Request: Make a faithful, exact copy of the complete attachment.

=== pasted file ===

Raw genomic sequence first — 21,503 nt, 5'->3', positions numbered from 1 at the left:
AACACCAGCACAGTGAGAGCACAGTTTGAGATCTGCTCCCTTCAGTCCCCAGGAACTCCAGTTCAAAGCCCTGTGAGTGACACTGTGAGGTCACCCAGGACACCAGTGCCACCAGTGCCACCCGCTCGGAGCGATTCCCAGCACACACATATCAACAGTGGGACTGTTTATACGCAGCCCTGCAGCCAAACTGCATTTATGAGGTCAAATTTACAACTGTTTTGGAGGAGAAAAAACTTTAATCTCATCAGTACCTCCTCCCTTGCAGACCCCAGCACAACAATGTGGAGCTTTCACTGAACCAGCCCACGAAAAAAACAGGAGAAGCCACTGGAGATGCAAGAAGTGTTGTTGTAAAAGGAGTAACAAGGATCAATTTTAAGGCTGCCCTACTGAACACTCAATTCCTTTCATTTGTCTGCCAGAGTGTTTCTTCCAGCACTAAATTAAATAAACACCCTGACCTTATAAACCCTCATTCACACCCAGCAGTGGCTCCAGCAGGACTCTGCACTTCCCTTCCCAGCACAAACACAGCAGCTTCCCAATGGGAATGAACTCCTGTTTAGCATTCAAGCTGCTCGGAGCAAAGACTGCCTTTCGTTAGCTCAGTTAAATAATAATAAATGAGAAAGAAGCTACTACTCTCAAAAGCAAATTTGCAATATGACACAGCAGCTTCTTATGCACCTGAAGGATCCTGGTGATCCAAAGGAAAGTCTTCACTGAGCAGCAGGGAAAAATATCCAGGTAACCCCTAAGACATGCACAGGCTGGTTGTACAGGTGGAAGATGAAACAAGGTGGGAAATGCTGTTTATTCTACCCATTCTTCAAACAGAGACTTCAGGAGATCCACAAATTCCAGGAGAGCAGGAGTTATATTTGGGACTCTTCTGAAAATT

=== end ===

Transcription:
Raw genomic sequence first — 21,503 nt, 5'->3', positions numbered from 1 at the left:
AACACCAGCACAGTGAGAGCACAGTTTGAGATCTGCTCCCTTCAGTCCCCAGGAACTCCAGTTCAAAGCCCTGTGAGTGACACTGTGAGGTCACCCAGGACACCAGTGCCACCAGTGCCACCCGCTCGGAGCGATTCCCAGCACACACATATCAACAGTGGGACTGTTTATACGCAGCCCTGCAGCCAAACTGCATTTATGAGGTCAAATTTACAACTGTTTTGGAGGAGAAAAAACTTTAATCTCATCAGTACCTCCTCCCTTGCAGACCCCAGCACAACAATGTGGAGCTTTCACTGAACCAGCCCACGAAAAAAACAGGAGAAGCCACTGGAGATGCAAGAAGTGTTGTTGTAAAAGGAGTAACAAGGATCAATTTTAAGGCTGCCCTACTGAACACTCAATTCCTTTCATTTGTCTGCCAGAGTGTTTCTTCCAGCACTAAATTAAATAAACACCCTGACCTTATAAACCCTCATTCACACCCAGCAGTGGCTCCAGCAGGACTCTGCACTTCCCTTCCCAGCACAAACACAGCAGCTTCCCAATGGGAATGAACTCCTGTTTAGCATTCAAGCTGCTCGGAGCAAAGACTGCCTTTCGTTAGCTCAGTTAAATAATAATAAATGAGAAAGAAGCTACTACTCTCAAAAGCAAATTTGCAATATGACACAGCAGCTTCTTATGCACCTGAAGGATCCTGGTGATCCAAAGGAAAGTCTTCACTGAGCAGCAGGGAAAAATATCCAGGTAACCCCTAAGACATGCACAGGCTGGTTGTACAGGTGGAAGATGAAACAAGGTGGGAAATGCTGTTTATTCTACCCATTCTTCAAACAGAGACTTCAGGAGATCCACAAATTCCAGGAGAGCAGGAGTTATATTTGGGACTCTTCTGAAAATT